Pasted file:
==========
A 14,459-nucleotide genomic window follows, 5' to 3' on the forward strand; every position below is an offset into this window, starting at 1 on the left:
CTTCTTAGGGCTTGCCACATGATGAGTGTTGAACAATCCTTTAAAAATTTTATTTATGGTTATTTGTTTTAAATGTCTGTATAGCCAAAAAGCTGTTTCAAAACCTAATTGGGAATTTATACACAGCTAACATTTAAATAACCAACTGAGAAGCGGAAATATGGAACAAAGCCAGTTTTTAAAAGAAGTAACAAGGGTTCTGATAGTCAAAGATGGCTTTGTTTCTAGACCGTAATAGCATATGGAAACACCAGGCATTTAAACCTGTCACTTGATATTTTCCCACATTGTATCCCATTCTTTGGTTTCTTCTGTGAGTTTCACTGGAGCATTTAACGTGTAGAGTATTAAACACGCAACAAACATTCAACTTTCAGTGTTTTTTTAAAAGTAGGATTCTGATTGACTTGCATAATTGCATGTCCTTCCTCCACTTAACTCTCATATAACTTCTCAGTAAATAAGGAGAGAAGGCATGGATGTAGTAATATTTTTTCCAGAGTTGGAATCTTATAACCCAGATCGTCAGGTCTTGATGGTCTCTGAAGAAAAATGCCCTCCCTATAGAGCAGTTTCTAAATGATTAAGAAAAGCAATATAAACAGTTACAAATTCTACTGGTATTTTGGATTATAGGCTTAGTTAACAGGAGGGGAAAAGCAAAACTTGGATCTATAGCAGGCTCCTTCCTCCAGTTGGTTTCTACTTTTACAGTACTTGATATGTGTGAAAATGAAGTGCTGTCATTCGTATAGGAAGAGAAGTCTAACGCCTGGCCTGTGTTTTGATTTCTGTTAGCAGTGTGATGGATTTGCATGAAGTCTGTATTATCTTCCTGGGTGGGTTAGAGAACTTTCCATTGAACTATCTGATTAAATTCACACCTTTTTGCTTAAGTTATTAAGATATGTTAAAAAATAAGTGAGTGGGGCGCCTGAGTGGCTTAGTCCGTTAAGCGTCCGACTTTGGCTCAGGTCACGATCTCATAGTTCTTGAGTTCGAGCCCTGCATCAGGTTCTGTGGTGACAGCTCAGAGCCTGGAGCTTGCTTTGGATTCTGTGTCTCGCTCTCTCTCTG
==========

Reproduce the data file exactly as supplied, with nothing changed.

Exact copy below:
A 14,459-nucleotide genomic window follows, 5' to 3' on the forward strand; every position below is an offset into this window, starting at 1 on the left:
CTTCTTAGGGCTTGCCACATGATGAGTGTTGAACAATCCTTTAAAAATTTTATTTATGGTTATTTGTTTTAAATGTCTGTATAGCCAAAAAGCTGTTTCAAAACCTAATTGGGAATTTATACACAGCTAACATTTAAATAACCAACTGAGAAGCGGAAATATGGAACAAAGCCAGTTTTTAAAAGAAGTAACAAGGGTTCTGATAGTCAAAGATGGCTTTGTTTCTAGACCGTAATAGCATATGGAAACACCAGGCATTTAAACCTGTCACTTGATATTTTCCCACATTGTATCCCATTCTTTGGTTTCTTCTGTGAGTTTCACTGGAGCATTTAACGTGTAGAGTATTAAACACGCAACAAACATTCAACTTTCAGTGTTTTTTTAAAAGTAGGATTCTGATTGACTTGCATAATTGCATGTCCTTCCTCCACTTAACTCTCATATAACTTCTCAGTAAATAAGGAGAGAAGGCATGGATGTAGTAATATTTTTTCCAGAGTTGGAATCTTATAACCCAGATCGTCAGGTCTTGATGGTCTCTGAAGAAAAATGCCCTCCCTATAGAGCAGTTTCTAAATGATTAAGAAAAGCAATATAAACAGTTACAAATTCTACTGGTATTTTGGATTATAGGCTTAGTTAACAGGAGGGGAAAAGCAAAACTTGGATCTATAGCAGGCTCCTTCCTCCAGTTGGTTTCTACTTTTACAGTACTTGATATGTGTGAAAATGAAGTGCTGTCATTCGTATAGGAAGAGAAGTCTAACGCCTGGCCTGTGTTTTGATTTCTGTTAGCAGTGTGATGGATTTGCATGAAGTCTGTATTATCTTCCTGGGTGGGTTAGAGAACTTTCCATTGAACTATCTGATTAAATTCACACCTTTTTGCTTAAGTTATTAAGATATGTTAAAAAATAAGTGAGTGGGGCGCCTGAGTGGCTTAGTCCGTTAAGCGTCCGACTTTGGCTCAGGTCACGATCTCATAGTTCTTGAGTTCGAGCCCTGCATCAGGTTCTGTGGTGACAGCTCAGAGCCTGGAGCTTGCTTTGGATTCTGTGTCTCGCTCTCTCTCTG